Discussion part of 4th Annual Education Conclave held virtually by Bengal Chamber of Commerce and Industry
The need for a learner-centric approach to education was underlined at the 4th Annual Education Conclave held digitally by the Bengal Chamber of Commerce and Industry (BCC&I), in collaboration with ABP Education.
Raman Jha, vice-chancellor, Amity University, Jharkhand; Saikat Maitra, vice-chancellor of MAKAUT; and Indranil Sen Gupta, vice-chancellor of JIS University discussed the “Pedagogy of Education from Teacher Centric to Learner Centric”.
The session was moderated by Dhrubajyoti Chattopadhyay, the vice-chancellor of Sister Nivedita University (SNU).
Experts from the session:
Raman Jha, Amity University, Jharkhand
Pedagogy is defined as the theory and practice of education. The term refers to the method of how teachers actually teach in theory and in practice. It is formed by educators teaching beliefs and concerns that integrate different ways to learn. The alternate term to pedagogy is andragogy where the teacher is at the centre and the students are all around. In contrast, pedagogy is where the teacher is at the top and others are simply the receivers.
The essential tenet of andragogy is that students must understand why they are being asked to study. Shifting from a teacher-centric to a learner-centric approach is a positive step that we must take as soon as possible. However, we discover ways to make something out of our students and let them learn about things and create things in a collaborative manner which means you may be an expert in one thing but you must also study other things in order to learn.
Instead of leaving it to students and giving them instructions to complete it, learner pedagogy allows them to have a say. There should be open-ended conversation. Allow students and teachers to participate, encourage students to work together on group projects and reflect on what they've learned, and involve students in community-based activities.
To stay local and fit in globally, faculty members must advocate a student-centric approach.
Saikat Maitra, MAKAUT
Technical advancements have led to remarkable increase in learning and digital learning materials, which has created the potential to learn anything, anytime, and anywhere. The pace of technological advancement has accelerated to the point that we must adhere to a culture of learning and lifelong learning. For this reason, a learner-centric strategy is one of the best options.
Anything we learn from personal experience tends to stay in our subconscious mind, whereas whatever we compile to learn under the pressure of exams occupies our conscious mind and causes us to forget. Things we learn from our personal experiences stay with us and strengthen our cognitive ability, critical thinking ability and problem-solving ability. The moment has come to rethink the entire country's education scenario.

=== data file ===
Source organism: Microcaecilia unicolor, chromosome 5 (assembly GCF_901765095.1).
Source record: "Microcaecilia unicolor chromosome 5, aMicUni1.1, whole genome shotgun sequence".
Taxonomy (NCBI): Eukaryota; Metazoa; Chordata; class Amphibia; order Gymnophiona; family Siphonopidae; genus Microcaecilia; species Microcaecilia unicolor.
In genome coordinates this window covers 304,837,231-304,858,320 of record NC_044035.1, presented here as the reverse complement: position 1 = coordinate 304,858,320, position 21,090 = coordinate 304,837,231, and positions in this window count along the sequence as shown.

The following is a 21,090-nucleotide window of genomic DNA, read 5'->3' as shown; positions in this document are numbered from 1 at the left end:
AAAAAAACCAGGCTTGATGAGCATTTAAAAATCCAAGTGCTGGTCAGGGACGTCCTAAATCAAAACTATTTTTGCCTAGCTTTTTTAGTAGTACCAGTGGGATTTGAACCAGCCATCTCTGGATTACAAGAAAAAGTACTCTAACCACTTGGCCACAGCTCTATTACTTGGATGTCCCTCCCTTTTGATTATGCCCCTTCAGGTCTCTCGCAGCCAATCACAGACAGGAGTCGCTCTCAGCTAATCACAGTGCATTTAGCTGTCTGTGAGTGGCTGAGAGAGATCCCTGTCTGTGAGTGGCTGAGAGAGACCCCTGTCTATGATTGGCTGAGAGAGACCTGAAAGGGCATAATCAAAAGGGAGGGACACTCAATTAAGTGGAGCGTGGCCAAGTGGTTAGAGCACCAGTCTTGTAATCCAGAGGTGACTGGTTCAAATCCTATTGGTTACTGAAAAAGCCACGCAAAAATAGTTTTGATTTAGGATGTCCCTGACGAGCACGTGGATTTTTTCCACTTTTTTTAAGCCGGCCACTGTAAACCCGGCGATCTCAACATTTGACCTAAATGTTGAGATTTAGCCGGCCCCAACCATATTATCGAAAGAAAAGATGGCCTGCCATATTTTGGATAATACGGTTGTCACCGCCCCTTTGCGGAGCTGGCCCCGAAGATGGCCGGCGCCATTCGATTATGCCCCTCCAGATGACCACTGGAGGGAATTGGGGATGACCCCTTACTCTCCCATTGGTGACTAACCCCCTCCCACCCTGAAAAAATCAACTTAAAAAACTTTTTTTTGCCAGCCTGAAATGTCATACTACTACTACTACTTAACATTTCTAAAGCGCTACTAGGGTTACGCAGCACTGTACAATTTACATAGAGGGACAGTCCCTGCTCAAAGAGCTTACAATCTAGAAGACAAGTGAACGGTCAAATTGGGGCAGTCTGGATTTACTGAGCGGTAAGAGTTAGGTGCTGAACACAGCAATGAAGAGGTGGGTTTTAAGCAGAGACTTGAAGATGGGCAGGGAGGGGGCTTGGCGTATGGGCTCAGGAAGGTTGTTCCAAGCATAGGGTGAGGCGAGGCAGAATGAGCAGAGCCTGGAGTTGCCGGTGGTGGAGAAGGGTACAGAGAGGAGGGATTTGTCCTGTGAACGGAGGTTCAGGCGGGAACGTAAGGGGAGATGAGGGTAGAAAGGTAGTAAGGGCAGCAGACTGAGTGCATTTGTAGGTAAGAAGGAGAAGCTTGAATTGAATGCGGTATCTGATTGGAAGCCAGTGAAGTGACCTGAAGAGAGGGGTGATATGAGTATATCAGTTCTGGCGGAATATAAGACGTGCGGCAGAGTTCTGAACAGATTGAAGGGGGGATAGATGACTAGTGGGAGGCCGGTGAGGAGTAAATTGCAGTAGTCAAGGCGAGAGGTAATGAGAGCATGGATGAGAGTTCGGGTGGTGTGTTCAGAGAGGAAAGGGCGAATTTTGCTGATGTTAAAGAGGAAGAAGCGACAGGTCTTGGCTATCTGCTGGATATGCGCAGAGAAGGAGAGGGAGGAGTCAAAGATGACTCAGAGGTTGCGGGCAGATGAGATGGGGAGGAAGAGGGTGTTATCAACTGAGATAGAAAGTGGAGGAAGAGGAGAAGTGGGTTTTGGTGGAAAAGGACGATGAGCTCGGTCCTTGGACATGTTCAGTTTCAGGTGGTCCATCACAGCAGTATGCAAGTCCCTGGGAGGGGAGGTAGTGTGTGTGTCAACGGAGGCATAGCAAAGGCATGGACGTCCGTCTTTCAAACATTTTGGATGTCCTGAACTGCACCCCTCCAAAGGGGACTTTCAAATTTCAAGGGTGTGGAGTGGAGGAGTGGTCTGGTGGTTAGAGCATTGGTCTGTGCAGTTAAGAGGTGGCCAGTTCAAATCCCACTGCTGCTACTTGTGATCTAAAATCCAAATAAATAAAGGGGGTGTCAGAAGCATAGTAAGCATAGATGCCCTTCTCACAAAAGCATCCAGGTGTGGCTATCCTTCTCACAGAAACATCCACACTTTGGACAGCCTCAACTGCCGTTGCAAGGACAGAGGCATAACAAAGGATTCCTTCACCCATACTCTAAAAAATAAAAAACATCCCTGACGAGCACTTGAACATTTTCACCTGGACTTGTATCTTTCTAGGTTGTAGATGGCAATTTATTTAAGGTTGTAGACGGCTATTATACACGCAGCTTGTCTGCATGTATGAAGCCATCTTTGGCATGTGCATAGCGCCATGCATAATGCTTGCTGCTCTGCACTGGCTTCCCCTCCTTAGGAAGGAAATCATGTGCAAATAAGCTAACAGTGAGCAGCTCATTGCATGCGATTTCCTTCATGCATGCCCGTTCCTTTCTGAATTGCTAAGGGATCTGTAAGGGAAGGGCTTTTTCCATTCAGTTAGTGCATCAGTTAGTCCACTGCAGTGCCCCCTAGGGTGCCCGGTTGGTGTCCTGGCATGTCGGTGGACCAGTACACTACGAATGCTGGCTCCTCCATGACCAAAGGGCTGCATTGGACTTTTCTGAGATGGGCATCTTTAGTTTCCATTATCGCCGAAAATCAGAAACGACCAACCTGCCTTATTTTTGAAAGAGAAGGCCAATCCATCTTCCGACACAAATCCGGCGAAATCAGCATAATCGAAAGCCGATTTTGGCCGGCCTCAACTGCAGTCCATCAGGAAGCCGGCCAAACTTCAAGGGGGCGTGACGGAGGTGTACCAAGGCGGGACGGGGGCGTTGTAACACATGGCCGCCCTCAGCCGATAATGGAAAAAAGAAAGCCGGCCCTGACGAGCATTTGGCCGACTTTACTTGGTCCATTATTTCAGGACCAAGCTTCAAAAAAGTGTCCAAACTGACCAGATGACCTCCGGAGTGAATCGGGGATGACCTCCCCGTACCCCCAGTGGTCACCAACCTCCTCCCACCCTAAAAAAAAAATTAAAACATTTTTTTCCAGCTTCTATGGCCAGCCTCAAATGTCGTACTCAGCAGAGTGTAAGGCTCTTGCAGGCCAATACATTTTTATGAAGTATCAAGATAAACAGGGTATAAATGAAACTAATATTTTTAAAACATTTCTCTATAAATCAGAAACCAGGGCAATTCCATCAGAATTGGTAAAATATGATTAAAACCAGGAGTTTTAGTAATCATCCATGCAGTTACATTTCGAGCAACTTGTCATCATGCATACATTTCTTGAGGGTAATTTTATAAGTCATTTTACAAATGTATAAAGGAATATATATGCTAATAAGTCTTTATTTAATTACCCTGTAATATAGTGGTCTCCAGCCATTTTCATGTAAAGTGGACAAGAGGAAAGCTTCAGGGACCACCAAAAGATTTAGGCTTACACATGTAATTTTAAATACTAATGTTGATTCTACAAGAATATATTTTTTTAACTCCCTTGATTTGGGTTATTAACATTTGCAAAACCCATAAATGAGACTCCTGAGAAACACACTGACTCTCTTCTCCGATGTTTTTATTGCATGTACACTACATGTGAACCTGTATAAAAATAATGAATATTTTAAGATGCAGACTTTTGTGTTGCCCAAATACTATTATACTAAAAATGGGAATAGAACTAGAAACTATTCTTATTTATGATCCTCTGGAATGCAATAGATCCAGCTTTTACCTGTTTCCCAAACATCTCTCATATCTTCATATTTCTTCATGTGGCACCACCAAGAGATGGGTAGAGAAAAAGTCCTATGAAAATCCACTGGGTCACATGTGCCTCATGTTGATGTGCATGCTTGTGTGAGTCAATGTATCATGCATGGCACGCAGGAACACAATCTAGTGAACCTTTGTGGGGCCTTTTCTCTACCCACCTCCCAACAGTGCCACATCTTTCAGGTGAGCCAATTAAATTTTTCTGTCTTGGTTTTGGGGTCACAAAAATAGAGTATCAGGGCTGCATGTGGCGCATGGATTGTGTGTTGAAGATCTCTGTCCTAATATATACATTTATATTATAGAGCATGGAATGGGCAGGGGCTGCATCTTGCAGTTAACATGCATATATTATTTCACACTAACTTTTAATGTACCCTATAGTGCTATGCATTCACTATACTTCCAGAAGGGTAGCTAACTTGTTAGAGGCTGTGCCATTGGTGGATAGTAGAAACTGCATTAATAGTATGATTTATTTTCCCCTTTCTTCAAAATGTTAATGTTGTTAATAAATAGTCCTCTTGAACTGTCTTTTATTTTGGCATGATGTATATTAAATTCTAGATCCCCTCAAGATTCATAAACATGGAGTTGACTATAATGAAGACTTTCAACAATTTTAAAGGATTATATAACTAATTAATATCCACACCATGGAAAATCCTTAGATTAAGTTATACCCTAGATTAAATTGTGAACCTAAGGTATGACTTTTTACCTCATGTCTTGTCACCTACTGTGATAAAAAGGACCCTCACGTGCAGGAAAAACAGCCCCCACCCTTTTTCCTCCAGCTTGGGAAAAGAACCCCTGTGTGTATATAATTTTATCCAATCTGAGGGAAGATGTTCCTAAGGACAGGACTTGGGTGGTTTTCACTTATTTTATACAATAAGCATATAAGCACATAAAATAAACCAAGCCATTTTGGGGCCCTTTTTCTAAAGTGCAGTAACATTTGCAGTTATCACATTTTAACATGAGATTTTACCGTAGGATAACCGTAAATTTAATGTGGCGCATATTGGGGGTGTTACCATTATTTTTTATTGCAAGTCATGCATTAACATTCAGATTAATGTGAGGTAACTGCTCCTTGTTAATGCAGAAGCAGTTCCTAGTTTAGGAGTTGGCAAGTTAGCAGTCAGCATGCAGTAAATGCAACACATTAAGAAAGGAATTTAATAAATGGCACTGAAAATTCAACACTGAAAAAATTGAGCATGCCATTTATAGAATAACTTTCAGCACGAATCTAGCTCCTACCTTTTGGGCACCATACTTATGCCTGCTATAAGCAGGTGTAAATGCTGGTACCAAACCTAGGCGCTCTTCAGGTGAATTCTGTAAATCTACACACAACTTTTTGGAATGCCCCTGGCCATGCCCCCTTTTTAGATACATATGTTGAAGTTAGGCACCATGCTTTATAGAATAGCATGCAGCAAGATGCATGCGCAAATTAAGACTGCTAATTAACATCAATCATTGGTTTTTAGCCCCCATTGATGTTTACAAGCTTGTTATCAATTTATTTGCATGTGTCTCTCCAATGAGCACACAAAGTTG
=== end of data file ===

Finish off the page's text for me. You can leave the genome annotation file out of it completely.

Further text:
We need to start encouraging and supporting self-learning approaches and ask students to collaborate with their peers because the young mind has huge potential for conceiving something new and innovative.
We must encourage kids to learn by researching cultures, doing things on their own and using their own conception and perspective. If we can accomplish that, our learning community will be able to provide their best to society and country.
Indranil Sen Gupta, JIS University
When asked if they get any benefit from coming to class and listening to the professors, many students say they don't because there is similar or better material available on the internet, which is one of the reasons why students often don’t feel motivated to attend class.
Students want more options; they don't want to be confined by curriculum notes, so there are more elective options available in addition to the main course.
Instead of treating a classroom as a place where teachers come to impart their knowledge to students, the classroom could be transformed into a workshop for the students. We could share study materials and they could study offline at their leisure. When they come to class, they should bring their doubts and questions so that the classroom can become a place where students and teachers can discuss.
We can upgrade our learning system by giving students much more flexibility, allowing them to take up the choices they want and try to make them better citizens by giving them skill-based projects and motivating them to do it.
Dhrubajyoti Chattopadhyay, Sister Nivedita University
The switch to learner-centric education is the best that could happen in keeping with the dynamic nature of the curriculum. The pandemic has acted as a catalyst to aid this transformation in a very rapid manner.
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